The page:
As our Milestone of actor Bob Denver noted [Sept. 19], he played the role of Gilligan in the popular 1960s TV comedy Gilligan's Island. Ten years ago, we profiled the creator of the show, Sherwood Schwartz, in a piece called "The Inventor of Bad TV." Here's an excerpt from that story [March 13, 1995]:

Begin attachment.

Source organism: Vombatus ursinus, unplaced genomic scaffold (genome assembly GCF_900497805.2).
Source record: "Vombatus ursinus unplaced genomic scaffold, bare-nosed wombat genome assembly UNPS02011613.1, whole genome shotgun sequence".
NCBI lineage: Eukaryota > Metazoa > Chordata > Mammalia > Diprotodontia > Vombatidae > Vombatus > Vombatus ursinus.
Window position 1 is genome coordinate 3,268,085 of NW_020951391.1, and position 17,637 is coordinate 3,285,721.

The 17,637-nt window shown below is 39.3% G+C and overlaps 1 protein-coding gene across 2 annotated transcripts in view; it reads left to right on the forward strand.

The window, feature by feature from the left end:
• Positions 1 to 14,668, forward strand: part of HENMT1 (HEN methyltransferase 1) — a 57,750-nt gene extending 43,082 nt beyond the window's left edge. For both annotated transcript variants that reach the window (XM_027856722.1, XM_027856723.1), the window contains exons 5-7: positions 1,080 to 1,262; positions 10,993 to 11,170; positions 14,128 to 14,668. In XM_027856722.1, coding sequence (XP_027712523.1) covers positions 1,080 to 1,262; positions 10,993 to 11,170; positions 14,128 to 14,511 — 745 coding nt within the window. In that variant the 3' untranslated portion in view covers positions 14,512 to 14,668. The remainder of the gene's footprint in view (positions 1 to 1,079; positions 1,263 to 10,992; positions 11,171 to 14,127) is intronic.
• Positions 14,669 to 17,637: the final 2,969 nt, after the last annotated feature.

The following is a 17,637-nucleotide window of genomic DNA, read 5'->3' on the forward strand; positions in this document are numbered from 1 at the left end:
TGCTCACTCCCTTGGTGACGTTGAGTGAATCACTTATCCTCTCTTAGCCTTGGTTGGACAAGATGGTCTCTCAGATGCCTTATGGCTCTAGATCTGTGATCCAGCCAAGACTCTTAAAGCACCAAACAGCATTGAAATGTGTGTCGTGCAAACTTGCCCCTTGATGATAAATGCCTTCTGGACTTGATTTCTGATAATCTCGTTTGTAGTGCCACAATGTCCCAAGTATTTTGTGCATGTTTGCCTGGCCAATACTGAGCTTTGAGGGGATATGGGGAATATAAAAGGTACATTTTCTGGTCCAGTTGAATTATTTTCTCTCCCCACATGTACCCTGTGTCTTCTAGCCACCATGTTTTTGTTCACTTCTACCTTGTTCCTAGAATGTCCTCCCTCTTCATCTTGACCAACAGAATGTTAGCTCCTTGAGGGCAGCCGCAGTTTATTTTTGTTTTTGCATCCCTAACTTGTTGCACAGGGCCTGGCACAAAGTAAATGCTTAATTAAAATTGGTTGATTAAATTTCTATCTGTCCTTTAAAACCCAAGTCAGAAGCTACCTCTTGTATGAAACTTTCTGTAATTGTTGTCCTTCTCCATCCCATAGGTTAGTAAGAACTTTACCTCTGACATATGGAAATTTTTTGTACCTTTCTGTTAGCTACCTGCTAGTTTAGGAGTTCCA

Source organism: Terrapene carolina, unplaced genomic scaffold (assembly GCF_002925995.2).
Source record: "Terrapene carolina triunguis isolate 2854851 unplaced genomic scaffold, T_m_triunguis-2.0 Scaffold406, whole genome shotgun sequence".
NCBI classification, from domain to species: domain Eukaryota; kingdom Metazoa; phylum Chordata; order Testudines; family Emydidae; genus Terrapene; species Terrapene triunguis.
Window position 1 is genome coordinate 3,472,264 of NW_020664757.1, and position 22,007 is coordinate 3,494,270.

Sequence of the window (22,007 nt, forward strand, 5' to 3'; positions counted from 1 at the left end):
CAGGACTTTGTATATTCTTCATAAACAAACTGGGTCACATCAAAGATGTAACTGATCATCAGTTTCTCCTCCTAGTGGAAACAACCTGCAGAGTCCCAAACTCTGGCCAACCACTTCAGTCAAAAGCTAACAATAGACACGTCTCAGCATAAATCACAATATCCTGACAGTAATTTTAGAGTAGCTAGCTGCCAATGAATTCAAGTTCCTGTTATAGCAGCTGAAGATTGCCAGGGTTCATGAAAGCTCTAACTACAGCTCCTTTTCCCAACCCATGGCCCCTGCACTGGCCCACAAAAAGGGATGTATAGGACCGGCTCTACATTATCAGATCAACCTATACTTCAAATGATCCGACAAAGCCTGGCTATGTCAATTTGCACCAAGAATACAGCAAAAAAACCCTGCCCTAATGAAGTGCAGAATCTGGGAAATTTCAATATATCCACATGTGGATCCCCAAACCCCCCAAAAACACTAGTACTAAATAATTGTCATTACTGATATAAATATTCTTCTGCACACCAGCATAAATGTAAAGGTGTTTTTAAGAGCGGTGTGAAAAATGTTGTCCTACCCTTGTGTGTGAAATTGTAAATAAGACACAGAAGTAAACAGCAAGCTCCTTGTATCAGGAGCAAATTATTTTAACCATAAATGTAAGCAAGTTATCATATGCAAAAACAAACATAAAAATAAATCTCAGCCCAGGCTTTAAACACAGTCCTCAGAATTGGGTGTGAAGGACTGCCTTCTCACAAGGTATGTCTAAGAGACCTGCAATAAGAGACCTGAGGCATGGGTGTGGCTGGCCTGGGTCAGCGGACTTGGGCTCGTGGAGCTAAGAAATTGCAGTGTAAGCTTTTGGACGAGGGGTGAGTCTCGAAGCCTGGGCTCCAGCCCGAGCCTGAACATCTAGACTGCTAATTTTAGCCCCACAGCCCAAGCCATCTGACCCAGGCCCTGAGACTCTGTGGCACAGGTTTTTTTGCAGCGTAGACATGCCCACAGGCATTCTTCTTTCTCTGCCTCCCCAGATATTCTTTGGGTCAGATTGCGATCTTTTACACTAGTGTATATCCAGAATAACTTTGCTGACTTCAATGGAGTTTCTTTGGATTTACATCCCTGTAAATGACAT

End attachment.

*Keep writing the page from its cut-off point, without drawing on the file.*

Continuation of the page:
"Television in the 1960s and early '70s did not lack absurdities ... Yet of all the ridiculous TV shows of the era, two stand out for their enduring, unfathomable allure: The Brady Bunch, the sitcom about an adage-spewing stepfamily cavorting on an Astroturf lawn, and Gilligan's Island, the tale of seven mismatched castaways on an island that seemed oddly close to Hollywood. Both shows had a goofy otherworldliness painfully out of step with their tumultuous times. Both spawned fanatical cult followings and countless spin-offs. Both, amazingly, were created by the same man, Sherwood Schwartz ... [He] called Gilligan's Island a 'social microcosm' when he pitched the idea for the show. Schwartz still calls it that. 'I knew that by assembling seven different people and forcing them to live together, the show would have great philosophical implications,' he says. 'On a much larger scale this happens all the time. Eventually, the Israelis are going to have to learn to live with the Arabs. We have one world, and Gilligan's Island was my way of saying that.' ... In the world of Sherwood Schwartz, it makes perfect sense."